Many years ago, had the opportunity to run an organization. Excited about the possibilities ahead of us and the goals we could realize. However, instead of receiving unanimous enthusiasm for what thought was an exciting vision, some team members found fault with ideas and judged personally. They said agenda was too ambitious and self-serving. Some may think that you weren’t listening to what my constituents wanted.
Even though three-quarters of the team supported vision, fixated on the quarter that did not. You knew you was generally well-liked because you spent a large portion of time and energy on pleasing others. The thought that some people didn’t like you felt like a punch in the gut. You lost sleep, couldn’t concentrate, and lost five pounds in one week. You started to consider how you could give in to what the naysayers wanted, even though it wasn’t the right thing for the organization.
Eventually, after a lot of hard work, you figured out how to be resilient when being criticized. This enabled you to stand your ground and take actions that benefited the organization, not just your self-worth. Here are the lessons you learned from that experience:
Be prepared; don’t freeze.
Criticism is inevitable, especially if we invite diverse perspectives and boldly lay out a big vision. Unfortunately, our response to the disapproval of others may not be entirely within our control. Feeling “attacked” may trigger an involuntary fight-flight-or-freeze response in the amygdala. We may capitulate, cry, or lash out — actions we’ll probably regret later. We’ll probably also think of the perfect response but only after the fact. Instead of being caught off guard, prepare a list of three to five ways to respond to critics in the moment. Have these responses handy on your phone or a sticky note in case your brain draws a blank. For example, you might paraphrase what you heard to ensure you correctly understood what was said and demonstrate to the other person that you’re listening. Or you could say something like, “This is a new perspective. I appreciate your willingness to share a different point of view. I’d like to give this genuine consideration and get back to you.”
Calibrate; don’t catastrophize.
If it’s very important to you that people like you and your ideas, you may be particularly sensitive to any form of censure. But try to keep things in perspective. For example, in a meeting, small gestures from the team such as throat clearing or focusing on a phone during your presentation may be the result of an allergy or distraction not negativity toward your ideas. Instead of jumping to conclusions, ask what’s going on. You might say, “I notice you’re frowning. Is it related to what we’ve been discussing?” If the person expresses a concern, make sure you understand the degree of intensity, importance, or urgency of their disapproval. You might say, “On a scale of 1 to 10, how frustrated are you about this?” or “How important is this to you?”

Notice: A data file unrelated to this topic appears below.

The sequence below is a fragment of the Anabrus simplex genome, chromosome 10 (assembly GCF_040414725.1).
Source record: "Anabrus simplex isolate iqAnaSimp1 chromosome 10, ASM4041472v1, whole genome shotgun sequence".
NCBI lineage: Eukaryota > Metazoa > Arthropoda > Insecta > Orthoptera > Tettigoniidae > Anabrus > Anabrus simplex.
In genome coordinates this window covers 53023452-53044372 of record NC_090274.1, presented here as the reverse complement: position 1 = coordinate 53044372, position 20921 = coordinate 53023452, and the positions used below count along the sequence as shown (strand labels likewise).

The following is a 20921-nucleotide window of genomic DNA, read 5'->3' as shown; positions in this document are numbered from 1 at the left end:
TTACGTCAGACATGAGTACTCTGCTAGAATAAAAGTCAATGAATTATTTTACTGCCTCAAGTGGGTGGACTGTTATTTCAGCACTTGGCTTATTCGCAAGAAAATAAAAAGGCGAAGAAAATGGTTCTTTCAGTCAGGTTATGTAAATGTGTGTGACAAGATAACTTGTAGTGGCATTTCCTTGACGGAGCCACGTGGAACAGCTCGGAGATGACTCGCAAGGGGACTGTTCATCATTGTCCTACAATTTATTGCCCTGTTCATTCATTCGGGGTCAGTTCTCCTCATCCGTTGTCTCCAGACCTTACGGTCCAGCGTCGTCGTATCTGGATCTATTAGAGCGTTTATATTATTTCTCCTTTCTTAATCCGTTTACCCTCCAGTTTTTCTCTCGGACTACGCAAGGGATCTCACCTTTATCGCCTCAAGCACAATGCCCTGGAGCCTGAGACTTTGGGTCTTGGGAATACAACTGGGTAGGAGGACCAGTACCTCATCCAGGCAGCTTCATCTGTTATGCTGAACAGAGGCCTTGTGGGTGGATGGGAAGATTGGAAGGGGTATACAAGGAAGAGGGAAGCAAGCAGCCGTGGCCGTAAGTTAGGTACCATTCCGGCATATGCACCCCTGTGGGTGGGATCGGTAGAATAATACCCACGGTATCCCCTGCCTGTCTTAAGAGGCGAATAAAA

Accumulate; don’t react.
If it’s the first time you’ve heard a certain judgment, become curious about the broader picture. Are you hearing this because this person is the canary in the proverbial coal mine and is the first to say something? Or is this a single instance, best set aside until you hear similar comments from others?
Apply the criticism to your role, not yourself.
We often mistake our role for ourselves. We take things personally that are not personal at all; they are a condition of the job we’re in. For example, the head of sales might find fault with the head of products — no matter who occupies that position. Instead of conflating yourself and your role, determine whether the criticism is about you or the issues and tensions your role naturally evokes.
Connect with your personal board of directors;
don’t isolate yourself. When we’re reeling from criticism, we tend to withdraw from others. Instead, reach out. Cultivate a diverse group of six to 12 people who are invested in your success and who will tell you the truth. Contact the members of this personal board of directors, share how the negative comments affected you, and seek their perspective and advice.
Take care of yourself; don’t try to push through.
If your colleagues’ comments are particularly painful, it might take a psychological and physiological toll.
You may find it hard to sleep or eat well. During these times, carve out more time for yourself. Identify two to three small rituals or practices that help renew your energy. It’s important that these actions are fairly simple so that you actually do them.
Some examples might be taking a three-minute walk outdoors to get some fresh air, connecting with a friend on your drive home, journaling for five minutes at night, or waking up each morning and thinking about one person you’re grateful for in your life. (Bonus points if you then send that person a note expressing your gratitude.)
After many long walks, you will realize that even though you spent most of your life trying to be likeable, it was an illusion to believe that you would be universally beloved.
To move forward as a successful executive, you had to develop a stomach for criticism — even if it meant a bruised ego. In the end, you talked to the people in your organization and acknowledged their various opinions. Then you will clearly be stated what the plan would be going forward and told the group that you hoped they would join you in working wholeheartedly toward the goals you had presented. Most of them did. Over time, you increased your resilience by following the steps above. You have learned to face the realities and benefits of diverse opinions and to value the parts of yourself that others may criticize.
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